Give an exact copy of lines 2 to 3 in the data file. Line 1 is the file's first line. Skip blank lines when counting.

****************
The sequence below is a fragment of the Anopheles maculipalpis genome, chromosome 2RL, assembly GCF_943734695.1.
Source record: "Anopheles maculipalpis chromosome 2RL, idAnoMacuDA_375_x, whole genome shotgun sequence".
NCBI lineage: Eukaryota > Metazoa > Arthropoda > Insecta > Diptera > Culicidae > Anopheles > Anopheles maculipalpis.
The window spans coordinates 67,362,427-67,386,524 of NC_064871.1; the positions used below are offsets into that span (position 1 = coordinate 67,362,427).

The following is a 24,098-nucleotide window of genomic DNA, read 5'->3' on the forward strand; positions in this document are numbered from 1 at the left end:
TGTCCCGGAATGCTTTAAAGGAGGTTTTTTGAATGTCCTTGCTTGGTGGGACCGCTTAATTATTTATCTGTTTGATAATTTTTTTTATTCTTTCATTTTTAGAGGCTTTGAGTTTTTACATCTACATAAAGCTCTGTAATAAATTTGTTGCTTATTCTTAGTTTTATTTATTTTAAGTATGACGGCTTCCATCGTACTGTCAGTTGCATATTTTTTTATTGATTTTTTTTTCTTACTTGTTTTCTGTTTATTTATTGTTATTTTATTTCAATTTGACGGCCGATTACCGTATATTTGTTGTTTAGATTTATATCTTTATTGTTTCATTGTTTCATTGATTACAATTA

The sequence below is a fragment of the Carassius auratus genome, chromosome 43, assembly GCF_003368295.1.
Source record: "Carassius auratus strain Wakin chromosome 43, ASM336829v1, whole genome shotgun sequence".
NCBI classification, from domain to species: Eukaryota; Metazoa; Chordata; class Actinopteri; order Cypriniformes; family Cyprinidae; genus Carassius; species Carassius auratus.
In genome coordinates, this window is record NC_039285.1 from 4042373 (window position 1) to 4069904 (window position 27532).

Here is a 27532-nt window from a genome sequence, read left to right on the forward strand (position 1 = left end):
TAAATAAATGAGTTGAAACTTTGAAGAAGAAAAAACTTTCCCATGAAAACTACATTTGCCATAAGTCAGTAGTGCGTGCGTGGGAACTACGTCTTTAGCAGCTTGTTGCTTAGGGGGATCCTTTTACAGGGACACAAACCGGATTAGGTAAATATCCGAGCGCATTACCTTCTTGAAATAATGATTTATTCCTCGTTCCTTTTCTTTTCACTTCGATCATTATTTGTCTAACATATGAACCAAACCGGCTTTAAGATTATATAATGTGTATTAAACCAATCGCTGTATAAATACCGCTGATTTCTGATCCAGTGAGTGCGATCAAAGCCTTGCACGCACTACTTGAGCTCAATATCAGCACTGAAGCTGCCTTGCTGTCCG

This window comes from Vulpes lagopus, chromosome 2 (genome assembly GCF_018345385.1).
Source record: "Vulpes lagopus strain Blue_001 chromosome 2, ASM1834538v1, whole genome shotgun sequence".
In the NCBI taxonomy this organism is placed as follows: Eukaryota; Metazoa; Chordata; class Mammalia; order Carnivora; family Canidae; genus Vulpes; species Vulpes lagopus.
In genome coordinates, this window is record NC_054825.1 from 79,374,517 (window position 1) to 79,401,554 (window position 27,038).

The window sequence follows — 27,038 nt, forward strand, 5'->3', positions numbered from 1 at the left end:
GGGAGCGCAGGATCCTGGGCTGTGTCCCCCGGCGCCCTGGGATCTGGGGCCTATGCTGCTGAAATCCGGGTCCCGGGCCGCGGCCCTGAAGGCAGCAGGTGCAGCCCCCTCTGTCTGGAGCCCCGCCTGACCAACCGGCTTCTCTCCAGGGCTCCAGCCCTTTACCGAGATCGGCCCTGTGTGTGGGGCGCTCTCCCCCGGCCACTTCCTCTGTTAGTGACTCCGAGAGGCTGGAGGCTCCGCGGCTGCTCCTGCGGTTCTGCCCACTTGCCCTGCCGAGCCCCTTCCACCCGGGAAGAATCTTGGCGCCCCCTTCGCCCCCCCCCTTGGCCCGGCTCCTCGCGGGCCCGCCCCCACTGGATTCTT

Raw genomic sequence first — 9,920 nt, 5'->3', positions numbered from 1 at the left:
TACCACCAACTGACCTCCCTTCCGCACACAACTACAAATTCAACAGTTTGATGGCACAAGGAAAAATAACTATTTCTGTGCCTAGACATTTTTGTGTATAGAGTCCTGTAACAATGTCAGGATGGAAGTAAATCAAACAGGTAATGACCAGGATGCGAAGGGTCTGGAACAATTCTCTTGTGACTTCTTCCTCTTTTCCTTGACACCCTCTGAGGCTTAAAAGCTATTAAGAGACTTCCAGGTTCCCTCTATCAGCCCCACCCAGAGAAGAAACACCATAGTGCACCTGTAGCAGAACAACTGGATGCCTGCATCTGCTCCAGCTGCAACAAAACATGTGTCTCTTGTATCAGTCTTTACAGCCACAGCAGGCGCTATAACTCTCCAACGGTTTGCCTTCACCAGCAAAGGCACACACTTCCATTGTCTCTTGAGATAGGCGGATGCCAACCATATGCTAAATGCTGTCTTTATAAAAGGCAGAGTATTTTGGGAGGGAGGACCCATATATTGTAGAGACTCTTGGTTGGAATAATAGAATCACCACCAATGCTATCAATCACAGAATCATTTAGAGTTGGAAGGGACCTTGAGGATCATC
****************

Source record: "Anopheles maculipalpis chromosome 2RL, idAnoMacuDA_375_x, whole genome shotgun sequence".
NCBI lineage: Eukaryota > Metazoa > Arthropoda > Insecta > Diptera > Culicidae > Anopheles > Anopheles maculipalpis.